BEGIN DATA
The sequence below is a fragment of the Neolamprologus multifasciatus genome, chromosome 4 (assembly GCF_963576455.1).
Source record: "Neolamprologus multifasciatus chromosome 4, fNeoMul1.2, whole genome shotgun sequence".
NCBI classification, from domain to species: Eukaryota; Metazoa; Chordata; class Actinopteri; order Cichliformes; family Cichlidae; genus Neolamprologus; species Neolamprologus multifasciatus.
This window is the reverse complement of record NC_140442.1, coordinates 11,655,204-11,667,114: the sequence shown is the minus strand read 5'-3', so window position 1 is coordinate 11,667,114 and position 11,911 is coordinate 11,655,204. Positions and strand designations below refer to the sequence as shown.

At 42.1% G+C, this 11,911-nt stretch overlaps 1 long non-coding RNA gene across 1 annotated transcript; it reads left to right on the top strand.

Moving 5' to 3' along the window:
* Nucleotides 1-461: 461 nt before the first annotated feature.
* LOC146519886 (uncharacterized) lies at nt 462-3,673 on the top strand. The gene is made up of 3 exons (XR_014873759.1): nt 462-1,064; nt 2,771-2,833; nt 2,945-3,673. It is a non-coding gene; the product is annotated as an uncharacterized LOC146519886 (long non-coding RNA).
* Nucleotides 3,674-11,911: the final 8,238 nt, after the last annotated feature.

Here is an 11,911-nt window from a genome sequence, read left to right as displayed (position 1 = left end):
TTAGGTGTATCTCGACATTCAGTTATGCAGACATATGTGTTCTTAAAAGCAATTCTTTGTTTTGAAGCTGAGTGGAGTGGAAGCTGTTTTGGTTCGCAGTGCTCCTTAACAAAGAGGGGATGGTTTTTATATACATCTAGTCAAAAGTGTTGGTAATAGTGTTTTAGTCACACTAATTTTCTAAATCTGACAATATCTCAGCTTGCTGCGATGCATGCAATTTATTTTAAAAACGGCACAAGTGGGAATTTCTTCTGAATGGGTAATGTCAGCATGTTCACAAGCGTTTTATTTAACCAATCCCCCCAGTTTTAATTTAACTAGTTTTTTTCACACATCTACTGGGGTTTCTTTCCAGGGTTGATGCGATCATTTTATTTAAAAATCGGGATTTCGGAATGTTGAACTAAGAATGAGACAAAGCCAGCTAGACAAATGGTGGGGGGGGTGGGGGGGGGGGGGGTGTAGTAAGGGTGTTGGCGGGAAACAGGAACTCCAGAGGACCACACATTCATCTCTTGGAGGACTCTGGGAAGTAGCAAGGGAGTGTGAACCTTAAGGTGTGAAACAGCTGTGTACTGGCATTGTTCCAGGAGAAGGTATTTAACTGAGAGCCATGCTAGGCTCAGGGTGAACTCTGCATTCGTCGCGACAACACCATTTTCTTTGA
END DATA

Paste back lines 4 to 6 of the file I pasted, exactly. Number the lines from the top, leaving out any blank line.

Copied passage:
This window is the reverse complement of record NC_140442.1, coordinates 11,655,204-11,667,114: the sequence shown is the minus strand read 5'-3', so window position 1 is coordinate 11,667,114 and position 11,911 is coordinate 11,655,204. Positions and strand designations below refer to the sequence as shown.

At 42.1% G+C, this 11,911-nt stretch overlaps 1 long non-coding RNA gene across 1 annotated transcript; it reads left to right on the top strand.

Moving 5' to 3' along the window: